That said; the lawyers who write this nonsense should be beaten with sticks until honesty pops out.
posted by dejah420 at 12:06 PM on May 1, 2013 [11 favorites]


Thanks for pointing that out, Ironmouth. Now I offer the following consideration to those who accept the contract: On May 1, 3013 I will refrain from calling them a nasty name.
posted by jepler at 12:08 PM on May 1, 2013 [5 favorites]


I dunno, dejah420, what if there's none there to pop out?

There's honest lawyers, and then there's the legal weasels who make some of these EULAs and other contracts and rely on people to not read them, or who write it in such torturous language (Legal, which is a subset of English wherein words mean different things from conversational English), and enjoy it. Those kinds of lawyers, you could beat them with sticks until clear liquid leaks from their ears and you wouldn't find a smidge* of honesty in them. And I'm pretty sure that Legal exists specifically to make it more difficult for the normal person to read a contract, and also to keep other lawyers employed who otherwise would be, perhaps, excellent food-service technicians, purely for their translation services.


*smidge: SI measurement of honesty.
posted by mephron at 12:11 PM on May 1, 2013


I've often considered printing out an EULA, crossing off everything that seems crazy (IE: 70% of it) and then emailing the modified EULA to what ever contact they provide with a clause saying if they don't agree to the changes let me know and I'll stop using the product. Just to see what happens.
posted by Mitheral at 12:19 PM on May 1, 2013 [5 favorites]


"I am not liable for damage caused by my vehicle."

This would make a funny bumper sticker.
posted by So You're Saying These Are Pants? at 12:32 PM on May 1, 2013


Shitty EULAs and CFAA expansion have me unsubscribing from web sites that I no longer use, and refusing to sign up for anything non-essential which requires a login.

The cost of maintaining an inactive account on a random web site or internet service used to be essentially zero. Now it is slightly above zero.

This needs to be fixed.
posted by RobotVoodooPower at 12:40 PM on May 1, 2013


jedicus: Remember that the GPL is a software EULA, for example.

I'd dispute that. The GPL is more like the opposite of a EULA. A EULA is, as the acronym states, a license agreement. It specifies terms that you have to agree to in order to use the software legally. The GPL isn't a license agreement, it's just a license. You can exercise that license or not, but it's not conditional; when you install and use GPL software, you're not agreeing to anything at all. The only restrictions it puts into place are conditions on distributing copies, and even there, it's putting restrictions on a freedom you wouldn't have without the GPL.

There are installers that put the GPL into a clickthrough, but it doesn't really make a lot of sense. "Hey, here's some stuff you can do! You are allowed! Do you agree? Yes/No"
posted by baf at 12:53 PM on May 1, 2013 [4 favorites]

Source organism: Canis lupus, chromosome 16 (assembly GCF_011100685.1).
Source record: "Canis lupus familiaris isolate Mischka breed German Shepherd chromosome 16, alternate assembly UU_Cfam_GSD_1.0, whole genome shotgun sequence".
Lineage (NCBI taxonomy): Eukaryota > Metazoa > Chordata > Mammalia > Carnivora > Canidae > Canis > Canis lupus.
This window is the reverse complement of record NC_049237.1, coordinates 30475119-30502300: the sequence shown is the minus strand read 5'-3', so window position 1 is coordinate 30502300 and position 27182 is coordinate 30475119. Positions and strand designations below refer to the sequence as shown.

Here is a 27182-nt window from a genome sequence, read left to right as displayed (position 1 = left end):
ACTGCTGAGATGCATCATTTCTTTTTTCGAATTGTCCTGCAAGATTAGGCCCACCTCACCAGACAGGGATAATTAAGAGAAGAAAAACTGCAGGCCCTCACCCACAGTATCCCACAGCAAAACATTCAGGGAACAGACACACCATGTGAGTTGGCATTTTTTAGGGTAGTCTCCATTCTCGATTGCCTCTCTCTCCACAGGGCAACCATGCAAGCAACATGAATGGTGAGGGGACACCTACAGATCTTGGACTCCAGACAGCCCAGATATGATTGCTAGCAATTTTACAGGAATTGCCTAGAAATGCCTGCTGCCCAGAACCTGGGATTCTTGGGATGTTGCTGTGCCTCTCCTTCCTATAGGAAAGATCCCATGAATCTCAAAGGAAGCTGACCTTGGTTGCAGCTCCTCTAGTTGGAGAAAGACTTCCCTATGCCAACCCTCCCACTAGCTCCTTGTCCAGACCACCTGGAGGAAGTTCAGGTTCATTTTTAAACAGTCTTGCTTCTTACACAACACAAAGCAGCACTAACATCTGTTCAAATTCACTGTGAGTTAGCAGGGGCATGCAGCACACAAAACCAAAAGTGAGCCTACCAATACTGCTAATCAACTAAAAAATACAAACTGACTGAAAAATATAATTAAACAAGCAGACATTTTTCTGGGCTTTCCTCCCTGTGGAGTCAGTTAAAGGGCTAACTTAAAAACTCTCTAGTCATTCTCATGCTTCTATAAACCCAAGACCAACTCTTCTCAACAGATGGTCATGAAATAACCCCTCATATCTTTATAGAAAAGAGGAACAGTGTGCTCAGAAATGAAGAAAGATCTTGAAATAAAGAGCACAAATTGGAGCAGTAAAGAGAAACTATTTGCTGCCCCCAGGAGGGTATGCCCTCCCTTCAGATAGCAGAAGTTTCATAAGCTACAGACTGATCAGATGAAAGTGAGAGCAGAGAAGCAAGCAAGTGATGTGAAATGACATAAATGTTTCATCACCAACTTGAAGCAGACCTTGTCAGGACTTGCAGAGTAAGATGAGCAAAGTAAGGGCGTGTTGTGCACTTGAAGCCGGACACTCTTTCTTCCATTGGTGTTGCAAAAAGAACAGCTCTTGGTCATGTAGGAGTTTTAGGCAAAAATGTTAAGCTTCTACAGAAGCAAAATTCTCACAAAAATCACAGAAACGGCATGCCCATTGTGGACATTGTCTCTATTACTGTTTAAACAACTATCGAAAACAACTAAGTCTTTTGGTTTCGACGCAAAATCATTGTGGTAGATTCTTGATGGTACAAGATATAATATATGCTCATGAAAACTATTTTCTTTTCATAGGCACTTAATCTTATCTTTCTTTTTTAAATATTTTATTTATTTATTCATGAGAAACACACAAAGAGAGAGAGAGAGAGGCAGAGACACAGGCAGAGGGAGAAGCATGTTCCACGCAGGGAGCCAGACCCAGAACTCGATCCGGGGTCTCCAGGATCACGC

I, the undersigned, shall forfeit all rights, privileges, and licenses herein and herein contained, et cetera, et cetera... Fax mentis incendium gloria cultum, et cetera, et cetera... Memo bis punitor delicatum!

It's all there, black and white, clear as crystal! ... You lose! Good day, sir!
posted by usonian at 1:17 PM on May 1, 2013 [6 favorites]


The flip side is that you have thousands to millions of people all agreeing to the same EULA, though, which suggests at least a partial solution. If Adobe Bloatware XXVIII is a product that millions of people will potentially want to use, that doesn't necessarily mean that millions of people need to read the EULA all the way through; just get a handful of smart people to read it through and alert everyone else to any particularly onerous clauses. Maybe a EULA wiki?
posted by DevilsAdvocate at 1:36 PM on May 1, 2013 [1 favorite]


This doesn't apply to online/electronic agreements, but what happens if you mark up a contract with say, a cellphone provider and refuse to sign it unless they agree to the modifications? Can you pressure the hapless clerk/manager who is trying to make their quota into agreeing to your alterations? Would those alterations stand up in court if you pursued them?
posted by Hactar at 1:47 PM on May 1, 2013


Hactar, the problem is that the corporation really doesn't need your business that bad. If we all did it, maybe, but a general strike seems more likely than that.
posted by OverlappingElvis at 2:17 PM on May 1, 2013


but what happens if you mark up a contract with say, a cellphone provider and refuse to sign it unless they agree to the modifications

I do this, and I've never even had the clerk notice.
posted by the man of twists and turns at 2:28 PM on May 1, 2013 [1 favorite]


There's honest lawyers, and then there's the legal weasels who make some of these EULAs and other contracts and rely on people to not read them, or who write it in such torturous language (Legal, which is a subset of English wherein words mean different things from conversational English), and enjoy it.